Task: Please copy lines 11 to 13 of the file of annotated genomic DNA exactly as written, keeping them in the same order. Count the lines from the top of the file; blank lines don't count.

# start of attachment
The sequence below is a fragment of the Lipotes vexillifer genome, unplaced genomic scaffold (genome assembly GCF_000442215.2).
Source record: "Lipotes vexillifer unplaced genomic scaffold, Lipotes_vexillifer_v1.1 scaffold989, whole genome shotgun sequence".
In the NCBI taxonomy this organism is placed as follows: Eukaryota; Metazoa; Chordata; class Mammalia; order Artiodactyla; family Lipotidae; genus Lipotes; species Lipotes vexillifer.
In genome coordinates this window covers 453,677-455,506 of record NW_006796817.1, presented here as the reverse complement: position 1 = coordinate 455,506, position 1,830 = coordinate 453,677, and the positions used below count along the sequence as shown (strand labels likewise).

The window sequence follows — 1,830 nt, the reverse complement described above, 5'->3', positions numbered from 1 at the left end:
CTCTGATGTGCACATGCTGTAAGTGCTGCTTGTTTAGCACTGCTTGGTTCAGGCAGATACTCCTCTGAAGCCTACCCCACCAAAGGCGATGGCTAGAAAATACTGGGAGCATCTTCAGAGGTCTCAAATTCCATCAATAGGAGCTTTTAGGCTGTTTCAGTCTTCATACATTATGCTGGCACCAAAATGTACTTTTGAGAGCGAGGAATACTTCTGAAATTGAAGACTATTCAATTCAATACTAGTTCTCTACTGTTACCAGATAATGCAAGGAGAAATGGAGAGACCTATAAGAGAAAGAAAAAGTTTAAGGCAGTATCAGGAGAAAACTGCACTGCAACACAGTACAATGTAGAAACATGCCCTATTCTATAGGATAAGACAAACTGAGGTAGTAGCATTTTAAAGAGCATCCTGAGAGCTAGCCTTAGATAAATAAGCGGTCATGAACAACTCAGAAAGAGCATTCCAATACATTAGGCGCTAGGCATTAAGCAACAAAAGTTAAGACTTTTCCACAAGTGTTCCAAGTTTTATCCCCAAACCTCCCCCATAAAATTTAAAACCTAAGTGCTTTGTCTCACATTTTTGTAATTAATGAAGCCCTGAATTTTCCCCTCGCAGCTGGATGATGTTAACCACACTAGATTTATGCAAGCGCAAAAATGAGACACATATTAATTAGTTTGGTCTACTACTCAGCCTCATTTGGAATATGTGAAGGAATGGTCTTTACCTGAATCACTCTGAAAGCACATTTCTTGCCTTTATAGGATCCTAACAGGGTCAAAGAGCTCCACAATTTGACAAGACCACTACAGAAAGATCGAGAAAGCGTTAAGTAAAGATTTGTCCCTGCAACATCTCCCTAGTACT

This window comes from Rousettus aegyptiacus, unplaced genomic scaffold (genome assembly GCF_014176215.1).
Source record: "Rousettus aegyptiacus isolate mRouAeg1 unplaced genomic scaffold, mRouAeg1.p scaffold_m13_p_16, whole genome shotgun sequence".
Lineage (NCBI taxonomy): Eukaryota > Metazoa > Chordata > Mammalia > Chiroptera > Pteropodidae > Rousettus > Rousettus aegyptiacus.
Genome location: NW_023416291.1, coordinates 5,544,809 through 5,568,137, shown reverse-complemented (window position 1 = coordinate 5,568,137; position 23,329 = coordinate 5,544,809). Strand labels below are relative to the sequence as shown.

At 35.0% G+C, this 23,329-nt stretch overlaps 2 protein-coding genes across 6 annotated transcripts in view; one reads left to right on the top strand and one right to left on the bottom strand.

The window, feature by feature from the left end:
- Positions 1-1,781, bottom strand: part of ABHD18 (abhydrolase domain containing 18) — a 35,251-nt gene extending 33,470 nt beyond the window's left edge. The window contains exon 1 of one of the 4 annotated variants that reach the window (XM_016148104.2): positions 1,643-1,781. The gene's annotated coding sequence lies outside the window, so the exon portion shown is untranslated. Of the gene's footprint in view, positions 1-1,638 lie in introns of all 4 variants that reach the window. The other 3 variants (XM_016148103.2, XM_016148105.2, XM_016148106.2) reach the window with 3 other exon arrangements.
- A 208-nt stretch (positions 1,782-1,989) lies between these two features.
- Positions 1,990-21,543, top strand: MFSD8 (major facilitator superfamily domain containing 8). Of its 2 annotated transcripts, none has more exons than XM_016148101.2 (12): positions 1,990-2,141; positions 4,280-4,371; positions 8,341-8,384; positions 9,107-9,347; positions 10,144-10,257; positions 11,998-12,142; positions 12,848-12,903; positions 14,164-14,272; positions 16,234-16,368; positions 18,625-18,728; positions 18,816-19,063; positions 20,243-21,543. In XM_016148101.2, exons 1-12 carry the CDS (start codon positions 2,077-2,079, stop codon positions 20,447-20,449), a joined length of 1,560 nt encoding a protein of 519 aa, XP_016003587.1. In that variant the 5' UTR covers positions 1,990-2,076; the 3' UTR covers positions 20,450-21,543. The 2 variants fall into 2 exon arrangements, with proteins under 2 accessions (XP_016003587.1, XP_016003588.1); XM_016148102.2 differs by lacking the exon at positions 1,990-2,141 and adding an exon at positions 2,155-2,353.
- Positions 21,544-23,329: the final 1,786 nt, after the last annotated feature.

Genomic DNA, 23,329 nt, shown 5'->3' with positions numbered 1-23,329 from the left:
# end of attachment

At 35.0% G+C, this 23,329-nt stretch overlaps 2 protein-coding genes across 6 annotated transcripts in view; one reads left to right on the top strand and one right to left on the bottom strand.

The window, feature by feature from the left end:
- Positions 1-1,781, bottom strand: part of ABHD18 (abhydrolase domain containing 18) — a 35,251-nt gene extending 33,470 nt beyond the window's left edge. The window contains exon 1 of one of the 4 annotated variants that reach the window (XM_016148104.2): positions 1,643-1,781. The gene's annotated coding sequence lies outside the window, so the exon portion shown is untranslated. Of the gene's footprint in view, positions 1-1,638 lie in introns of all 4 variants that reach the window. The other 3 variants (XM_016148103.2, XM_016148105.2, XM_016148106.2) reach the window with 3 other exon arrangements.